Then, she found the Hearing Voices Network, an organization that supports people “who hear voices, see visions or have other unusual perceptions,” according to the website. The organization, which Forestell says has chapters in at least 26 countries, connects people with experiences like White’s and encourages them to find meaning in their perceptions rather than to quiet them. For White, who has also had positive hallucinations, attending the network’s group sessions worked. She now lives independently and works part-time in a mental health system and part-time as a training coordinator for the Hearing Voices Research and Development Project, which aims to expand the Hearing Voices Network and study the groups’ effectiveness.
White credits the Hearing Voices Network with aiding in her recovery by framing her voices as a gift, not an illness. “I was able to talk about it, and we were able to sit down and think: ‘What might this voice be trying to communicate?'” says White, who also sees a therapist who helps her understand the voices but doesn’t try to silence them. “Sometimes it’s a metaphor; sometimes it’s an indicator that there’s a stress in your life that you need to look at.”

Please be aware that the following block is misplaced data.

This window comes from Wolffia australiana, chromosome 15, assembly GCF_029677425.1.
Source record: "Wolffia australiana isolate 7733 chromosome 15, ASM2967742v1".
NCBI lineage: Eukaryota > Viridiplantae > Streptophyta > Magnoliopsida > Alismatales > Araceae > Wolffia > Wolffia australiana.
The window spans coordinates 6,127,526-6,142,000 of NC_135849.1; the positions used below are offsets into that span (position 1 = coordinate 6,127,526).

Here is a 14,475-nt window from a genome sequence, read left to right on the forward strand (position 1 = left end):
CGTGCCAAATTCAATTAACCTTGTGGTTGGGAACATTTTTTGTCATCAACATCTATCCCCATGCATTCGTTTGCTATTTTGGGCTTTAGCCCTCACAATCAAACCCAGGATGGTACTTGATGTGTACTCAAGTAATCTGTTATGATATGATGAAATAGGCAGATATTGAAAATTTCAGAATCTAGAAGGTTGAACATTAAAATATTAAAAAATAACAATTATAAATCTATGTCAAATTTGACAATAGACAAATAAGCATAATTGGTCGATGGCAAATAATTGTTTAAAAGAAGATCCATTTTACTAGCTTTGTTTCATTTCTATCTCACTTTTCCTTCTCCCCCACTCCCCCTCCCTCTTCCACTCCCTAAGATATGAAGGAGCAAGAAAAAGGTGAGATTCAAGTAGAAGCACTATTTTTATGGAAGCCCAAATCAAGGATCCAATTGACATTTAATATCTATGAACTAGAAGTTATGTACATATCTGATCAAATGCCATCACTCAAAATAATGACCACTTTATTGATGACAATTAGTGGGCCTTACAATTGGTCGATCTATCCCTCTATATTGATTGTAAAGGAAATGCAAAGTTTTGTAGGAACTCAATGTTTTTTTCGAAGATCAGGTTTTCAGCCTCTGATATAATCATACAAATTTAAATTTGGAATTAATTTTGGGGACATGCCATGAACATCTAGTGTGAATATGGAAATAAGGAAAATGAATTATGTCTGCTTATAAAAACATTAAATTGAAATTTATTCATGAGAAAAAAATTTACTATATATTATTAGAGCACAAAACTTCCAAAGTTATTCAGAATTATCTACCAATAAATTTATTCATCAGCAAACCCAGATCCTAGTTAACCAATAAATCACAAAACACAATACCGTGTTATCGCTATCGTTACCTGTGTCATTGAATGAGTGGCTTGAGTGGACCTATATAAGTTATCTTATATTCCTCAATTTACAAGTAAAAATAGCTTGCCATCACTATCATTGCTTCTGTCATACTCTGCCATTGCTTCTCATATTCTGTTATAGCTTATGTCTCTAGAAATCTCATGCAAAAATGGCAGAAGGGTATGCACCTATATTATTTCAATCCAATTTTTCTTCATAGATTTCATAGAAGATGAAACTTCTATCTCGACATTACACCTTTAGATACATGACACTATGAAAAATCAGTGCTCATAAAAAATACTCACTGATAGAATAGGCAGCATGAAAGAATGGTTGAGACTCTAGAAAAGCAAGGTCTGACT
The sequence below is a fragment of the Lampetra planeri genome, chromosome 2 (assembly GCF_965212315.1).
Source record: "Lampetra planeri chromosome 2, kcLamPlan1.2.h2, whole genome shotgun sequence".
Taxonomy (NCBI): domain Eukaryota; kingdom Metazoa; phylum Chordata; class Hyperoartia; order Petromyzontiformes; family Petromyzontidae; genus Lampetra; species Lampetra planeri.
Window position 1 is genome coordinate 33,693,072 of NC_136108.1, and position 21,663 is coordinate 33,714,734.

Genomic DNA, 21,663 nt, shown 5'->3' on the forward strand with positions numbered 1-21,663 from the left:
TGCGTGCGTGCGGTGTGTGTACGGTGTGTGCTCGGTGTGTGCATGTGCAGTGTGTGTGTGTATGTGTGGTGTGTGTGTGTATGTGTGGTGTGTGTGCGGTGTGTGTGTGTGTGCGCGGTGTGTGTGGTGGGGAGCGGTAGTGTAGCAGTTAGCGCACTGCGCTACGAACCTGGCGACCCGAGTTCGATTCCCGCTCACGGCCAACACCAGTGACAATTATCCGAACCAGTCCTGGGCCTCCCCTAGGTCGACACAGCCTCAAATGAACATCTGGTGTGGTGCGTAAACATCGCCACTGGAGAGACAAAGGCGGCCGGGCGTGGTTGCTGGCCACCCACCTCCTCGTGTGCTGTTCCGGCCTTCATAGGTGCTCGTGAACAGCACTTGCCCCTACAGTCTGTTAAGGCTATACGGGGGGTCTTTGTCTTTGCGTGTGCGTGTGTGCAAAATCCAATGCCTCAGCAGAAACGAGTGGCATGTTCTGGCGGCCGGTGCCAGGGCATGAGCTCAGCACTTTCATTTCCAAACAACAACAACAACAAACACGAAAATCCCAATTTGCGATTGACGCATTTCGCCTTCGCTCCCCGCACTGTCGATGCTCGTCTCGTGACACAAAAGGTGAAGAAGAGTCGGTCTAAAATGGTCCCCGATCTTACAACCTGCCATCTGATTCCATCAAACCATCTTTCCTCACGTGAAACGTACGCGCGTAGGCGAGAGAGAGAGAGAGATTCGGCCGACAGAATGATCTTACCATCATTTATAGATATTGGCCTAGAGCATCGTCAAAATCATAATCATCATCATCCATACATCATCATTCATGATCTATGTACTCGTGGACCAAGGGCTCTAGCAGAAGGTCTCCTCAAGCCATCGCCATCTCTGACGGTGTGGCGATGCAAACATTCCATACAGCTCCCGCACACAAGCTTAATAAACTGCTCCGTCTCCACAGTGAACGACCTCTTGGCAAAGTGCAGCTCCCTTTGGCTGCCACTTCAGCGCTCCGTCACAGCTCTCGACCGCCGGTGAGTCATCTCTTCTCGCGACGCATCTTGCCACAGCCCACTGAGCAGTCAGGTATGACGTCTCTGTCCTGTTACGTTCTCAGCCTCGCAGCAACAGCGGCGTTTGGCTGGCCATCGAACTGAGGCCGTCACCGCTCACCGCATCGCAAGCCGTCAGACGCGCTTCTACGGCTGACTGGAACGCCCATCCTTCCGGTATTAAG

Of course, plenty of people need professional help to cope with voices or treat or prevent mental illness, and it’s not clear yet which voice hearers may be OK without it. Experts suggest talking to a professional about voice hearing experiences — even if it’s in addition to support from a group like the Hearing Voices Network. The two aren’t necessarily at odds, Pierre says. “It’s not surprising that someone would benefit from a supportive network of people,” he says. “A good therapist would take a similar stance.”
Forestell, a Hearing Voices Network board member, doesn’t think the network’s stance “flies in the face of psychiatry.” Still, the peer support groups work for many voice hearers, she says. “The groups don’t “place a symptomology or badness or brokenness on our experiences, but understand that things happen, just like a flat tire,” she says. “And you can get lots of help for a flat tire, but you eventually learn to handle a flat tire on your own.”